The 2018 International Liver Congress (ILC) began yesterday in Paris. This annual meeting is hosted by the European Association for the Study of the Liver (EASL). It is an important event for liver specialists, and people gather from all over the world to share their latest findings. In the next week, I’ll post more frequently with highlights from some posters and presentations. (Note: Conference presentations represent part of the story and unless and until these studies are published in a peer-reviewed journal, these data and conclusions are considered preliminary.)
Abstract: PS-061 Cost-effectiveness analysis of hepatocellular carcinoma screening in hepatitis C cirrhosis after sustained viral response - H.F. Zangneh, et al.
Summary: Now that hepatitis C is curable using direct-acting antiviral agents (DAAs), guidelines for screening patients for hepatocellular carcinoma (HCC) by ultrasound after they have achieved a sustained virological response (SVR) need to be established. This Canadian study looked at the issue from a cost effective standpoint. They found that in patients who achieved SVR, HCC surveillance by ultrasound is likely to be cost effective in patients with hepatitis C-related cirrhosis, but not likely to be cost effective in those with advanced fibrosis who don’t have evidence of cirrhosis (e.g. METAVIR stage F3).
Editorial Remarks: I am not a fan of cost-effectiveness studies when they don’t work out in favor of patients. (Which means I’d make a lousy researcher.) I understand the value of these studies, but I have a hard time imagining myself conveying this information to patients or their loved ones. Fortunately one study does not dictate policy; more research is needed.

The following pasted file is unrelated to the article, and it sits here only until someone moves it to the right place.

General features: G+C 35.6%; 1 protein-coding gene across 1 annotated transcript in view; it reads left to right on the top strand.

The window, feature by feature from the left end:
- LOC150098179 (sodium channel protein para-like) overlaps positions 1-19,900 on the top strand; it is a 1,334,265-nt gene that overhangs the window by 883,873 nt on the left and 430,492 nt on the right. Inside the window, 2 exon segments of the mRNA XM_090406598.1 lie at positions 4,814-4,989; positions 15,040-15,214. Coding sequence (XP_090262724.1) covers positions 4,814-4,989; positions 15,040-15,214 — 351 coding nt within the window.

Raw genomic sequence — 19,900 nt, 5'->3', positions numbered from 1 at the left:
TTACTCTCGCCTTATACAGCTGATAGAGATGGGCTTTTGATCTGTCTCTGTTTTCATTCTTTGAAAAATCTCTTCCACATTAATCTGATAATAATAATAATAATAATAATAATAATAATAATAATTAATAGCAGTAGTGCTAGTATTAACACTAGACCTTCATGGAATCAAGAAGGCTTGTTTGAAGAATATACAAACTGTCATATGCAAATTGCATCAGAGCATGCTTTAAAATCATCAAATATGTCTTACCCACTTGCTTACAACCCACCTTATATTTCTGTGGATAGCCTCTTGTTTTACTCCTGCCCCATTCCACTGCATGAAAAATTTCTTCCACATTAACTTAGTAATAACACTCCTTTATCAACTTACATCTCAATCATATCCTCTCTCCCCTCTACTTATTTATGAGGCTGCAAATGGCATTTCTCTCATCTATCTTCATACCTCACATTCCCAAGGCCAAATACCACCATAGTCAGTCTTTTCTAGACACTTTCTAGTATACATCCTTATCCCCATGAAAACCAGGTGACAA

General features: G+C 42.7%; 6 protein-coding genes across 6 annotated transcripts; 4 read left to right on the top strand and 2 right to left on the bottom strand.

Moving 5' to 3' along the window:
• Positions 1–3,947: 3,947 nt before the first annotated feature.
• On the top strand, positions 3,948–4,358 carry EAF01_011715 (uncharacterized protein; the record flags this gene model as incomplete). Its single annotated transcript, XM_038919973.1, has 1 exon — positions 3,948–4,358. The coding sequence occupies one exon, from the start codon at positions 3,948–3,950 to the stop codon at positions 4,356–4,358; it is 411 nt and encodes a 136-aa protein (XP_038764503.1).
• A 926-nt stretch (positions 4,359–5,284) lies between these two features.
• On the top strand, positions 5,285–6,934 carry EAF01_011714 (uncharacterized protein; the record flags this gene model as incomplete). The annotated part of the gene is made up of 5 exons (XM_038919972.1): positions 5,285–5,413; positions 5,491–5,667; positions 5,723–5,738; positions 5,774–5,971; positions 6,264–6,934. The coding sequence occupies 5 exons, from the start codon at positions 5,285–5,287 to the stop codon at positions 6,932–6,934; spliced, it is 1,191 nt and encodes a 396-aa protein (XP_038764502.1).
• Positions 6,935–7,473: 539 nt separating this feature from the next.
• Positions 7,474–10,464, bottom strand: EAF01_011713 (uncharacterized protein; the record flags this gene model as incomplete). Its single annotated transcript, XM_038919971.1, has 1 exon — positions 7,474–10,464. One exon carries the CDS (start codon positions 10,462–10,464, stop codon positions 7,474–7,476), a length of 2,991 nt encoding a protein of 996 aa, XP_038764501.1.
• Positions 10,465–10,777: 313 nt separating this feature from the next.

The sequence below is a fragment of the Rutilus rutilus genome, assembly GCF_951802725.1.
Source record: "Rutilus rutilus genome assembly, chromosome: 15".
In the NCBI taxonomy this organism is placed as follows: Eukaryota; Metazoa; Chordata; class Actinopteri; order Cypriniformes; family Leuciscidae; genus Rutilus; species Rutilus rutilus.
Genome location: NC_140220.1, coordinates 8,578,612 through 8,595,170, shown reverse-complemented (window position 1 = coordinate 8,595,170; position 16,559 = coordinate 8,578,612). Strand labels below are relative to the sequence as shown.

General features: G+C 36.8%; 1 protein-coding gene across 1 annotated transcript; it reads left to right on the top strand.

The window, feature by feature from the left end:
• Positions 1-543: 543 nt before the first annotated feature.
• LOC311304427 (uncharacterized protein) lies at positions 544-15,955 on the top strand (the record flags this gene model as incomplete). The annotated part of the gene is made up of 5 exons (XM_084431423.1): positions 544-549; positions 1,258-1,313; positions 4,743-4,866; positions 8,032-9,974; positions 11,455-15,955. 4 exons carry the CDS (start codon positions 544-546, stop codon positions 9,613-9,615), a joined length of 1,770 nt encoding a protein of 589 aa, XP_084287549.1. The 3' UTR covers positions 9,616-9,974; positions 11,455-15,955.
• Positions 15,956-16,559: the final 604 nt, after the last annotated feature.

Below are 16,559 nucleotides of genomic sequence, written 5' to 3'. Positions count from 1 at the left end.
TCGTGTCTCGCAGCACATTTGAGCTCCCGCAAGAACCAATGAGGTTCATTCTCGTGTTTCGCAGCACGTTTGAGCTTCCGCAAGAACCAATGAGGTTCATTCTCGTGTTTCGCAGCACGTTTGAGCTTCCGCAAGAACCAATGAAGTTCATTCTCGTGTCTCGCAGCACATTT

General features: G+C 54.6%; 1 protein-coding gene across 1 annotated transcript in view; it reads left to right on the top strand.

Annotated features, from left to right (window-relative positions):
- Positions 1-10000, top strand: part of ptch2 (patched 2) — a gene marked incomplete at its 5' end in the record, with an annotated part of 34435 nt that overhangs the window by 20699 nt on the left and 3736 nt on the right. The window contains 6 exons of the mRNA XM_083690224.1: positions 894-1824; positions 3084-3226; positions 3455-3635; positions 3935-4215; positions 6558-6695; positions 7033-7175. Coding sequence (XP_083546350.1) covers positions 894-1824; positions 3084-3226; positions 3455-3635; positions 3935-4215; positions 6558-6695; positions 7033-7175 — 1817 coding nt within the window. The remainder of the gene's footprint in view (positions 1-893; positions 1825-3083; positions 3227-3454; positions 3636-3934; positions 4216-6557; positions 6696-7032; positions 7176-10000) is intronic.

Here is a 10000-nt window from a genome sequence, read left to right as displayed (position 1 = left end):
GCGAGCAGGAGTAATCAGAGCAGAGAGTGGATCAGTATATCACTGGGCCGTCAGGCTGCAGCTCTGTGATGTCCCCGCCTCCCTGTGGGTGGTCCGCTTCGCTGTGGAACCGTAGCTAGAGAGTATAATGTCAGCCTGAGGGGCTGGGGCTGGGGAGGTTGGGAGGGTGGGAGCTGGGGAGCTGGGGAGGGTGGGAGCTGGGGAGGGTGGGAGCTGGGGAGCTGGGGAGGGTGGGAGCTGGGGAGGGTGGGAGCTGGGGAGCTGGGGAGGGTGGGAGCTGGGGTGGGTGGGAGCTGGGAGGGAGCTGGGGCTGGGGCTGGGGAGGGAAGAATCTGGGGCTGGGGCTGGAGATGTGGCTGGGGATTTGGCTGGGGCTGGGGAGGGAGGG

In the meantime, I’d like to remind people who are cured of hepatitis C but who had cirrhosis prior to treatment, or who have cirrhosis now, please be sure you are regular checked for evidence of hepatocellular carcinoma. Successful hepatitis C treatment does not mean you are safe from liver cancer.
Abstract: THU-428 Use of medications with clinically important drug-drug interactions with direct-acting antivirals for the treatment of chronic hepatitis C infection: Focus on ethinyl estradiol and HMG CoA reductase inhibitors - S. Corman, et al.
Summary: This retrospective study reviewed data for patients who were treated for hepatitis C virus infection using direct-acting antivirals (DAAs) in 2015. The goal was to assess the use of common medications known to cause drug-drug interactions in people on treatment. The medications that this study assessed were ethinyl estradiol-containing medications (including, but not limited to oral contraceptives) and HMG CoA reductase inhibitors (“statins”).
Researchers identified 38,917 Medicaid and 26,035 commercially insured hepatitis C-positive patients. Among females of childbearing age 9.4% of Medicaid and 17.5% of commercially insured patients received ethinyl estradiol-containing medications during the study period.
Approximately 15% in both males and females over age 45 years old who are insured by Medicaid used statins; in commercially insured patients, statin use was 14.4% and 10.9% in male and female, respectively. Since statins and ethinyl estradiol-containing medications are known to interact with hepatitis C DAAs, health care providers need to be cautious about the potential for drug-drug interactions.
Editorial Remarks: Before taking any medication, be sure to tell your health care provider and pharmacist about all the medicines, supplements, and substances you are taking.
Abstract: THU-403 Patient-reported outcomes in chronic hepatitis C: The impact of placebo, active treatment, and sustained viral eradication - Z. Younossi, et al.
Summary: This international study assessed quality of life and other patient-reported outcomes (PROs) during and following successful treatment of hepatitis C. There were 147 HCV subjects in this study; most were male (79 percent), white (82 percent), 33 percent had cirrhosis, and 99 percent had HCV genotype 1. The cure (SVR-12) rate was 97 percent. Half of the study participants were treated while the other half were given placebo for 12 weeks before undergoing treatment. The medication used to treat hepatitis C was Vosevi.
The placebo group basically reported no significant changes. The Vosevi group reported significant improvements in PROs shortly after beginning treatment and scores continued to improve until the end of treatment, with improvements noted at the post-treatment week 12 mark. This study provides strong evidence supporting the positive impact of HCV viral suppression on PROs.
Editorial Remarks: This is a very exciting study. However, it is small. I’d like to see it duplicated with a larger population and with all the other hep C treatments.
Stay tuned for more news from the 2018 International Liver Congress